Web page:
The population of ticks on Shelter Island has greatly increased in recent years causing a lot of serious illnesses in people of all ages. Tick populations of both the lone star tick and the blacklegged tick, previously called the “deer tick”, continue to spread throughout much of the country. As tick populations increase so does the occurance of tick-borne infections affecting humans. Most of these diseases are carried by species of ticks which feed on deer, such as the lone star and the deer tick. The deer tick is primarily found in the woods where it waits on some leaves or brush for it’s host tobrush up against it before it attaches to the host. The lone star tick, relatively new on Shelter Island, can live in the woods or lawns. The lone star tick, is much more aggressive than the deer tick and will track its host up to 30 feet. Tick-borne disease is a costly problem and one published study has estimated that Lyme disease alone may cost society over two billion dollars a year. It is now clear that controlling the tick population is by far the most effective way to reduce human tick-related illnesses.
HERE’S HOW SHELTER ISLAND CAN GREATLY REDUCE TICK-BORNE DISEASES
The Shelter Island Deer and Tick Committee was appointed to study the problems of tick-related
diseases. This committee has determined that the tick-borne illnesses on our island can be drama-
tically reduced by reducing the tick populations.One way to do this is by using the ‘4-Poster’baiting
stations to treat the deer with the permethrin, which will kill the ticks on the deer.
The ‘4-Poster’ device is specifically designed to kill species of ticks that feed on white-tailed
deer. In this regard, 2 primary target species for ‘4-Poster’ technology in the U.S. are the (1) black-
legged tick (deer tick) that transmits agents causing lyme disease, human granulocytic ehrlichiosis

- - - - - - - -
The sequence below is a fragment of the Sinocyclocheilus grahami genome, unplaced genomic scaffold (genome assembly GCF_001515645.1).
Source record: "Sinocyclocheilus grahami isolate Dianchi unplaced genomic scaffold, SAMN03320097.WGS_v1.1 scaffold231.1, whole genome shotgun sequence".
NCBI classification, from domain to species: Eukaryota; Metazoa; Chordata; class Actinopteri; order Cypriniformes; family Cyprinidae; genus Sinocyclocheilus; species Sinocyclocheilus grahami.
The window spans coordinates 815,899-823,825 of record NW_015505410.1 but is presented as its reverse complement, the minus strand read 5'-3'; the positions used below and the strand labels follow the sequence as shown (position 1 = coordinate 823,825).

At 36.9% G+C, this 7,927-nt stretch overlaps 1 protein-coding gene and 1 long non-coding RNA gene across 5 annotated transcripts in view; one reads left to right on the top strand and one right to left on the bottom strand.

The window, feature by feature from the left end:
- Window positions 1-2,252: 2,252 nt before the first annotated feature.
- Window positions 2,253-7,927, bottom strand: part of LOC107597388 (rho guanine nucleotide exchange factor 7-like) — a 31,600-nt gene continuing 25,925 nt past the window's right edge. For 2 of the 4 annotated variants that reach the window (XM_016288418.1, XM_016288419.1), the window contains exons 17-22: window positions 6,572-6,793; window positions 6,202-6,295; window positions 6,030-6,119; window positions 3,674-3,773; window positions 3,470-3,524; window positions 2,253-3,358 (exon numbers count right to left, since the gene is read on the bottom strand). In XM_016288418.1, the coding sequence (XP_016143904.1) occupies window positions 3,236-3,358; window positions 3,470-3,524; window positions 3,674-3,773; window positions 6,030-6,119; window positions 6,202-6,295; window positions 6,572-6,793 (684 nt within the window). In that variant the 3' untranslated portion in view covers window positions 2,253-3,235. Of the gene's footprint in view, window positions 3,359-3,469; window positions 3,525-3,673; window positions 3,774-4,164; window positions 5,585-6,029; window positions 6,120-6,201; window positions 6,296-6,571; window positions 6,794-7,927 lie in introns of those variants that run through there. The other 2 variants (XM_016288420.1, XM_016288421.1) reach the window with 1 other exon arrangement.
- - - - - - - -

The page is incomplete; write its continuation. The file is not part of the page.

(HGE) and human babesiosis, and (2) the lone star tick that transmits the agent causing human mono-cytic ehrlichiosis (HME), as well as a newly identified Southern Tick Associated Rash Illness (STARI) that has symptoms like Lyme Disease.
The ‘4-Poster’ consists of a central bin containing clean whole kernel corn used as a bait and 2 sets
of applicators located at each end of each feeding station. As deer feed on the bait (corn),the design
of the device forces them to rub against permethrin-impregnated applicator rollers that look similar to paint rollers. The applicators in turn apply a permethrin product, Tickicide,to their ears, heads,
necks, and shoulders where most of the feeding adult ticks are attached. This is extremely effective
because almost 95% of the female adult ticks take their blood meal on a deer prior to laying their eggs. The Northeast study shows that if the lone star or deer ticks can be killed on the deer at this point in their life-cycle, then 86 to 99% of these ticks could be killed over a 3 to 4 year period.
The Deer and Tick Committee is recomending the use of ‘4-Posters’ across the island in order to rid
this island of ticks and debilitating tick-borne illnesses. If this system is used then there would
be a licensed and trained individual to service the ‘4-Poster’ stations. There would be approximately
one ‘4-Poster’ baiting station for every 50 acres or approximately 100 ‘4-Posters’ placed on the island. Each ‘4-Poster’ would be serviced at least weekly.
Permethrin is a very effective pesticide against lone star and blacklegged ticks and when used
properly can reduce tick numbers drastically. Some of the other uses for permethrin and the